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White House To Propose Big Reserves At Banks

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http://www.nytimes.com/2009/09/03/business...mp;ref=business

Many banks are finally back on their feet. The question now is how to keep them there for good.

So after propping up lenders with billions of taxpayer dollars, the Obama administration is contemplating long-term measures aimed at preventing, or at least minimizing, any future financial crisis.

The thrust of the plan is to have banks, particularly those deemed too big to fail, maintain larger capital cushions — a move bankers have traditionally opposed because it eats into their profits. The Treasury secretary, Timothy F. Geithner, is expected to outline the administration’s proposals Thursday in a letter to the finance ministers of the Group of 20 industrial and emerging nations, who are scheduled to meet in London this week.

The measures are still under discussion and, if adopted, probably would not take effect for years. But capital levels, once the domain of academics and policy specialists, have quickly become Topic A in banking circles and underpin the administration’s proposals for overhauling financial regulation. Compelling banks to hold more capital could radically reshape the industry.

Administration officials hope to reach a broad, international consensus on the issue and lay the groundwork for the rapid introduction of new capital guidelines after the Group of 20 summit meeting in Pittsburgh late this month.

But agreeing on an outline is one thing. Getting down to the details is quite another. The last international capital standards were years in the making. Those guidelines rely on banks’ ability to assess risks, something most failed to do adequately in recent years, with disastrous results for the global economy.

Yet few policy makers see an easy fix. While requirements for more capital generally make banks safer, albeit less profitable, they also impede banks’ ability to make the loans that fuel the economy and create jobs. The challenge is to strike a balance.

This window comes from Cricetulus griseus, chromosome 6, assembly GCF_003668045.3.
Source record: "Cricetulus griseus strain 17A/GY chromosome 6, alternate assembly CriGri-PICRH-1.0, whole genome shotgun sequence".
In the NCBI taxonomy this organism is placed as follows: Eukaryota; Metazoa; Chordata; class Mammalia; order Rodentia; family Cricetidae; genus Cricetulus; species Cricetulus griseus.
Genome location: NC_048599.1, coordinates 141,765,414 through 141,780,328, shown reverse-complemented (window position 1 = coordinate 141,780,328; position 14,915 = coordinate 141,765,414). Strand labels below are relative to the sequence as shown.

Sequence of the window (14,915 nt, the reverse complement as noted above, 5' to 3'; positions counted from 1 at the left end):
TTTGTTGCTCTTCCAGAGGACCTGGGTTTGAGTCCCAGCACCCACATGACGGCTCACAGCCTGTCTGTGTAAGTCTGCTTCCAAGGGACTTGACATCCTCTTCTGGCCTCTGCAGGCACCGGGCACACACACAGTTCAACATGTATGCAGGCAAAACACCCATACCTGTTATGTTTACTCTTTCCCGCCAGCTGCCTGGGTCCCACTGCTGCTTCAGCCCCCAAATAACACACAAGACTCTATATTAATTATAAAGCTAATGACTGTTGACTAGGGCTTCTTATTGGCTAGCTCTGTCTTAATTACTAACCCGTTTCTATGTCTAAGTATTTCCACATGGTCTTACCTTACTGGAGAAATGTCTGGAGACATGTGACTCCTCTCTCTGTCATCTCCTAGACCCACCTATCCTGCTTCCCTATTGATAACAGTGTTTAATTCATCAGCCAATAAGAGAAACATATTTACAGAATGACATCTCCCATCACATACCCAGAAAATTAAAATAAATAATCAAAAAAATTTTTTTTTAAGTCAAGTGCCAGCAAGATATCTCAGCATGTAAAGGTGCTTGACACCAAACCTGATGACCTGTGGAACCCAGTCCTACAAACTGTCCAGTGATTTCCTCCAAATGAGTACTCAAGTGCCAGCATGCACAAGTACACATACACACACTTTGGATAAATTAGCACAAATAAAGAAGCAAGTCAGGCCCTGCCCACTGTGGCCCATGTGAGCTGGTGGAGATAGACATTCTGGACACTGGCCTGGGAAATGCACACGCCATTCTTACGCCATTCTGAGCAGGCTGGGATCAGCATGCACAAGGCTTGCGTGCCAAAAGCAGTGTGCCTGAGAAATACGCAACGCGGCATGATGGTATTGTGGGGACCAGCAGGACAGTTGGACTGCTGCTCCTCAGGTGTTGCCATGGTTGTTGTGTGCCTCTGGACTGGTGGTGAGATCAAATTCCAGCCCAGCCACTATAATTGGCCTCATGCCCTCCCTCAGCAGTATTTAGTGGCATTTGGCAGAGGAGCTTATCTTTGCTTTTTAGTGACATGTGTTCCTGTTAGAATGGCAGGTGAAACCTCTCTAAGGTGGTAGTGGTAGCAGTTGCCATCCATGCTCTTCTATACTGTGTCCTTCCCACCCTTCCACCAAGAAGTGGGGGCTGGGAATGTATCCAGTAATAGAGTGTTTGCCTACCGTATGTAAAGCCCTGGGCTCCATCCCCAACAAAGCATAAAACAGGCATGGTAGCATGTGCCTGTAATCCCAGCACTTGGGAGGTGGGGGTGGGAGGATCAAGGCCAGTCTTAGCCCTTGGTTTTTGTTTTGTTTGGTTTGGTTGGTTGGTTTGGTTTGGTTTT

At the center of the Obama administration effort are two of the biggest issues in banking. The first is how to deal with institutions that are so large and interconnected that their failure might threaten the entire financial industry and the broader economy. The second involves institutions that take outsize trading risks, potentially exposing them to devastating losses. Some banks, like Goldman Sachs, fall into both categories.

Mr. Geithner is expected to propose that all banks maintain higher capital levels, with a big part in common stock. But so-called systemically important institutions — perhaps two dozen, mostly big banks, plus a handful of other financial institutions — would be held to even tougher standards. He is also expected to propose that institutions that engage in risky activities, like derivatives and proprietary trading, hold a larger buffer to guard against an industrywide shock.

“This is a critical part of making the financial system safer in the future,†Mr. Geithner said in Washington on Wednesday. “This is not something we can take a long time to do.â€

Administration officials hope to reach a global consensus and are wary about putting American banks at a competitive disadvantage by imposing tighter restrictions unilaterally. Mr. Geithner said his goal was to come out early with a proposal to shape the debate.

Banks won't assess risk accurately that will affect short term profit.

And again this just highlights how the economy is so dependent on debt to create jobs and growth, fundamentally the system is flawed.

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http://www.nytimes.com/2009/09/03/business...mp;ref=business

Banks won't assess risk accurately that will affect short term profit.

And again this just highlights how the economy is so dependent on debt to create jobs and growth, fundamentally the system is flawed.

+1

Yet few policy makers see an easy fix. While requirements for more capital generally make banks safer, albeit less profitable, they also impede banks’ ability to make the loans that fuel the economy and create jobs. The challenge is to strike a balance.

It is the above nonsense that got us into this problem. People may need access to a loan to start businesses, but beyond that it can be destructive. If loans are too easy to get, every bugger gets one, meaning the remainder have to too, or they are disadvantaged.

We seem obsessed with trying to fiddle the system to cause rapid boom growth, then try to do the impossible of preventing the bust. What is really needed is steady growth, with profits being reinvested to facilitate this. It would create robust businesses and cut out the influence of the parasites (the banks).

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